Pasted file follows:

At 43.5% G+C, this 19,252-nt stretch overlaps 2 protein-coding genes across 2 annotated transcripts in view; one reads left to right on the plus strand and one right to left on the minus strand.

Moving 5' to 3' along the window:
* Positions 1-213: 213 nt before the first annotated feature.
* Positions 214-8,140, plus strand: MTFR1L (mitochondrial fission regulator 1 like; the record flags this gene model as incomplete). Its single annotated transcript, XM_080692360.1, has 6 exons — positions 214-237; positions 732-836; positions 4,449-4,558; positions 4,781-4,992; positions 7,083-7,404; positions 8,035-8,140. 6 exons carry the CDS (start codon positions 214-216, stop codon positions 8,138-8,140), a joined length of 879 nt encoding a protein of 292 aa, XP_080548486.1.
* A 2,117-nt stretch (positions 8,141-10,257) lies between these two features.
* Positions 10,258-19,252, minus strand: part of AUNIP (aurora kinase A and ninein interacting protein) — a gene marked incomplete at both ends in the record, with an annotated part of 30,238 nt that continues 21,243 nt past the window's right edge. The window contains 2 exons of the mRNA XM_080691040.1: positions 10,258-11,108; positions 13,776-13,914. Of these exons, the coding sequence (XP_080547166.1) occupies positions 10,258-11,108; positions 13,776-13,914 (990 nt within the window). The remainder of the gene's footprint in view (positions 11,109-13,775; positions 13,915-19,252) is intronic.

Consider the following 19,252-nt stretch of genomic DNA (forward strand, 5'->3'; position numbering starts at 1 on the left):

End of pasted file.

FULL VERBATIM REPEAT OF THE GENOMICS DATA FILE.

At 43.5% G+C, this 19,252-nt stretch overlaps 2 protein-coding genes across 2 annotated transcripts in view; one reads left to right on the plus strand and one right to left on the minus strand.

Moving 5' to 3' along the window:
* Positions 1-213: 213 nt before the first annotated feature.
* Positions 214-8,140, plus strand: MTFR1L (mitochondrial fission regulator 1 like; the record flags this gene model as incomplete). Its single annotated transcript, XM_080692360.1, has 6 exons — positions 214-237; positions 732-836; positions 4,449-4,558; positions 4,781-4,992; positions 7,083-7,404; positions 8,035-8,140. 6 exons carry the CDS (start codon positions 214-216, stop codon positions 8,138-8,140), a joined length of 879 nt encoding a protein of 292 aa, XP_080548486.1.
* A 2,117-nt stretch (positions 8,141-10,257) lies between these two features.
* Positions 10,258-19,252, minus strand: part of AUNIP (aurora kinase A and ninein interacting protein) — a gene marked incomplete at both ends in the record, with an annotated part of 30,238 nt that continues 21,243 nt past the window's right edge. The window contains 2 exons of the mRNA XM_080691040.1: positions 10,258-11,108; positions 13,776-13,914. Of these exons, the coding sequence (XP_080547166.1) occupies positions 10,258-11,108; positions 13,776-13,914 (990 nt within the window). The remainder of the gene's footprint in view (positions 11,109-13,775; positions 13,915-19,252) is intronic.

Consider the following 19,252-nt stretch of genomic DNA (forward strand, 5'->3'; position numbering starts at 1 on the left):